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Veterans with disabilities perform their jobs as well as those who don’t have disabilities.
According to the Centers for Disease Control (CDC), about 61 million adult Americans (or about one-in-four adults) have a disability.
Veterans with disabilities can compete on the open market for available positions. With or without accommodations (changes in how job tasks are done), veterans with disabilities can do the same jobs others can.
Veterans with recently acquired disabilities may still believe the negative assumptions about disability sometimes heard in the media or other communications. Believing these assumptions can be more disabling than the medical condition itself. The first step in planning a career is challenging false beliefs about disability and what people with disabilities can do.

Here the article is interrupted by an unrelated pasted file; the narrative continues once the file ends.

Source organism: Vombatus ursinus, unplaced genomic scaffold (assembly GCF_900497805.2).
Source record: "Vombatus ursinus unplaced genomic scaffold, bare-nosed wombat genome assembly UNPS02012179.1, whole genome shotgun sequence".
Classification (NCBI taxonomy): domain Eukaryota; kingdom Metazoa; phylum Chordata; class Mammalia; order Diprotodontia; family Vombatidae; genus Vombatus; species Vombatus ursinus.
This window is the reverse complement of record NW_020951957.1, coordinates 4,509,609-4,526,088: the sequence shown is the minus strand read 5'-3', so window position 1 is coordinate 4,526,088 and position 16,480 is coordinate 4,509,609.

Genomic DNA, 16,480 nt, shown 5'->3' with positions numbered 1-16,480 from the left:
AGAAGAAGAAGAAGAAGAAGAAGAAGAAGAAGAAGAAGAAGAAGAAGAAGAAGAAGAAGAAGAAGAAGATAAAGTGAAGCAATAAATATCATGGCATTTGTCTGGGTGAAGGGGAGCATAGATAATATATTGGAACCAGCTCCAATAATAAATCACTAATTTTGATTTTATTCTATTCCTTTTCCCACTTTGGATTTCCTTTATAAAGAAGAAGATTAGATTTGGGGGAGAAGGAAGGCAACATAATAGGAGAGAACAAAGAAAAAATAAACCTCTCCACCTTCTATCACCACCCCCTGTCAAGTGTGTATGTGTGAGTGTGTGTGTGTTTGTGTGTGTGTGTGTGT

The word disability covers a broad range of conditions. Some of these are easily noticed by others (such as a missing limb, a mobility impairment, or a serious visual disability). Others are not obvious to others (such as some types of traumatic brain injury, post-traumatic stress disorder, or depression). Whether obvious to others or not, veterans with disabilities have employment rights under several federal and state laws, including the Americans with Disabilities Act (ADA) and the Uniformed Services Employment and Re-employment Rights Act (USERRA).